NewsCovering Kentucky


Equine therapy program supports veterans in overcoming mental health challenges

veteran equine therapy.jpg
Posted at 7:30 PM, Feb 06, 2021
and last updated 2021-02-06 23:19:54-05

TAYLORSVILLE, Ky. (LEX 18) — The Veteran’s Club welcomed returning and new veterans for their first equine therapy session of the year on Saturday.

The suicide rate among veterans is 1.5 times the national average with approximately 20 veterans dying by suicide daily, according to the Department for Veteran Affairs.

The Veteran’s Club is an organization that provides resources to Kentucky veterans to help improve their mental health and form a community after they return from the battlefield.

“I don't want a single soul to ever think that they can't get the help that they need or that they're not good enough or that they're broken. We're not broken. We just need a little help. We just need a hand up, and that's what we try to accomplish here,” said Veteran’s Club President Jeremy Harrell.

Navy veteran Thomas Rierdon has been attending the Veteran’s Club equine therapy sessions since they were founded in 2017.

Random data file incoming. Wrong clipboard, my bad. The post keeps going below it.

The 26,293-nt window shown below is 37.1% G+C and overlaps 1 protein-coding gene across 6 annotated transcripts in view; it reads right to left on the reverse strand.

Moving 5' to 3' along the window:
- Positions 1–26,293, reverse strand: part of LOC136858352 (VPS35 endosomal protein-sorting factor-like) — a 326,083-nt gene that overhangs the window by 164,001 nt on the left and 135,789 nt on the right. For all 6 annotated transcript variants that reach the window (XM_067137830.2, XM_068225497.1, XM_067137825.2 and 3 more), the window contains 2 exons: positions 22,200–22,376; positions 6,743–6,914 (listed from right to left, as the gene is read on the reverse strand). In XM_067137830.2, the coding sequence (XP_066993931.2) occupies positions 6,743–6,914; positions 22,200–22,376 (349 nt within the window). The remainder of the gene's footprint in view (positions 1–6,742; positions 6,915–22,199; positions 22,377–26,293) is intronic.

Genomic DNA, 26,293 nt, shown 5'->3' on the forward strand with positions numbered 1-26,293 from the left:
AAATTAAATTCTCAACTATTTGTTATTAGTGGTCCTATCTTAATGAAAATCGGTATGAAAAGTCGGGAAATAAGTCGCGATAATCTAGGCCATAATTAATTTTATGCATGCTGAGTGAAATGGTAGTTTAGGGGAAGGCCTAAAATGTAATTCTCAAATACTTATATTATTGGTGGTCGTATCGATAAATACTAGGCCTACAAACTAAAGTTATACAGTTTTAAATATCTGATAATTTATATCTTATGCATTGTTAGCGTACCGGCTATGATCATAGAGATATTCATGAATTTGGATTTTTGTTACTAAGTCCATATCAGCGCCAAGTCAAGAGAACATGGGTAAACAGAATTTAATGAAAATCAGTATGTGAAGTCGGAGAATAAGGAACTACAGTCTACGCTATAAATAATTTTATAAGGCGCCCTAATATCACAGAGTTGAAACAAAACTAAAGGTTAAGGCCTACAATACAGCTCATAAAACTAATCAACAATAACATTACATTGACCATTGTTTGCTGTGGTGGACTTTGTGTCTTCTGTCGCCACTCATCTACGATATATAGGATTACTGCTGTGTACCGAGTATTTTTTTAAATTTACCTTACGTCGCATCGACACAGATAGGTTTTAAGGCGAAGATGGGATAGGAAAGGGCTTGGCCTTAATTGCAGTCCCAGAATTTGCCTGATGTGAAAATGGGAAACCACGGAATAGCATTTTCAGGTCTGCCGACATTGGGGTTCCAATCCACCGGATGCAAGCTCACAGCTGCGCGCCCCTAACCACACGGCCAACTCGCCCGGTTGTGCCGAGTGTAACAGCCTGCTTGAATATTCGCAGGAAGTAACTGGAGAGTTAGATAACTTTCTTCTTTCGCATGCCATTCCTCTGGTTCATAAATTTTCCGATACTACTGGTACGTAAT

“Three years ago, I was a recluse. I didn’t leave my house,” Rierdon said. “I’ve learned not to live in the past, but to strive for the future.”

Rierdon enjoys working with the horses during the program, but he said the most important part for him is he can lean on a group of people who understand the toll military service can take on a person’s mental health.

“I don't have to worry about how I say something. I don't have to worry about my actions. I don't even have to worry about if something upsets me so much where I shed a tear because of some of the stuff I saw as a combat medic because they've been there, they've seen it, they've been through it,” Rierdon said.

The equine therapy program is hosted on the Savvywinds Horsemanship Ranch in Taylorsville, Ky. Sessions are held throughout the months on Saturdays from 11 a.m. to 3 p.m.

During the equine therapy sessions, veterans work in pairs to groom and interact with the ranch’s horses. Harrell is present during the meetings to guide group discussions and activities.

“Our goal is to do better than we did last year and to be able to reach more veterans,” Harrell said. “We want to make sure every veteran in the state and beyond knows that we will walk with them through anything. We will battle in the trenches to ensure that they're healthy and that they're enjoying their life.”

If you would like to make an appointment to participate in the equine therapy program, you can do so by contacting the Veteran’s Club through their website.